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On the whales’ road

                  1

They found a Neanderthal skull in the North Sea,

shallow sea that was land.  Just a bone left,

shielded once in its skim of skin like the soft lives

running their course above on the whales' road.

He's his own message in a bottle, delivered by sea

as the fire takes messages to the questionable gods.

 

                  2

Like sport, folk-tales and magic the sea

is not decimal.  Its measures are feet and inches,

the cubits of Noah's ark or fathoms' armspans

cartwheeling down.  And the king waves come in threes.

It has always been bright with gods and dark with gods,

their names piled up in waves.

       You ride it like horseback,

forgetting what stillness means and return to land

as the moment after an earthquake.

                                                                             When poems venture

into it they float out words and the words sink,

so they float out more after the ones missing

or found drifting and abandoned.  It takes in

our bodies like news from above.

 

                  3

This is a town of weathered stones.  They rim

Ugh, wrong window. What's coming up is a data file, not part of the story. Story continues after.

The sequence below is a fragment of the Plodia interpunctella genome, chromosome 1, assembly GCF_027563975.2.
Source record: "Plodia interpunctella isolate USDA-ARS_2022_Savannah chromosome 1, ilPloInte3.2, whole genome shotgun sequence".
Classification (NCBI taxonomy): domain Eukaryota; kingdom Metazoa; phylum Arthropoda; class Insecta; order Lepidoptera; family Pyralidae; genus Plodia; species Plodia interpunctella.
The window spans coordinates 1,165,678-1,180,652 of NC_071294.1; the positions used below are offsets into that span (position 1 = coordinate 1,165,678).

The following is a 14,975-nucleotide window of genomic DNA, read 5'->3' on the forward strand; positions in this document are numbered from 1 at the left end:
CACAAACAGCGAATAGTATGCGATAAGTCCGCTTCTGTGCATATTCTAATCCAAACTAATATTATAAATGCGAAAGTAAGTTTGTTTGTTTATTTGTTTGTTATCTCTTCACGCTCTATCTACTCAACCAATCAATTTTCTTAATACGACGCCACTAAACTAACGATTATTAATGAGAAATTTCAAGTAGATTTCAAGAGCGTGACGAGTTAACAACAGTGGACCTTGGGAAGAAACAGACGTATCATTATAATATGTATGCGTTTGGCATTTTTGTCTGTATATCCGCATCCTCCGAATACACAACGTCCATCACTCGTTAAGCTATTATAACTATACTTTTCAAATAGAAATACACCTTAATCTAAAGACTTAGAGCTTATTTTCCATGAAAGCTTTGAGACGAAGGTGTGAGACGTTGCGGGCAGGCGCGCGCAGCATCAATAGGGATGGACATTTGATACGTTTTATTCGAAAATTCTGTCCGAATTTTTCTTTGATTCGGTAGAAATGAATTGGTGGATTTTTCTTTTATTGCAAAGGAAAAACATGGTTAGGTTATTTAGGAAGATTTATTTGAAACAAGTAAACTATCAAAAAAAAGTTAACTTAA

the park, each inscribed with the end of someone's life:

a master mariner, a drowned man. 

The saddest are loud with the deaths of children.

Sea defaces the stones in its slow riot,

and ocean and dry land are just a matter

of degree, as the waves of cloud break

over the mountain.  The stones' names come

from Perthshire and Dumfriess, Cork and Leipzig.  They're left

like sea fossils stranded on mountains.

 

                  4

Hobart edges the stream of ocean, looks

out to where water hardens into land

and electric echoes skip over it.  Down there

earth and sky are married again, reconciled

as they might be on worlds where no tail ever

tripped through ocean, no gill breathed.

Up here where the wind is whining through the rigging,

rust dissolves anchors and hulls, pulls

apart the cracks in things.

 

                  5

Somewhere out there is the idea of a drowned cathedral.

Through holes in the stained glass swim improbable fish.

The light that spirals down is already broken

when it picks out the stingrays circling

like church bats.  At the base of the organ

the satyrs are still whole but the trumpeting angels

are noseless on pipe tops. 

                                                        If there could ever be

a house of god it would be this: perched on the shelf-edge

where he tries to remember what was down there

at the most submerged beginning, how he came

to be here on the edge of things, old man of the sea.

 

Go to Graeme Miles's profile to read more poems

Project

Poem Video

  • Sea Things Documentary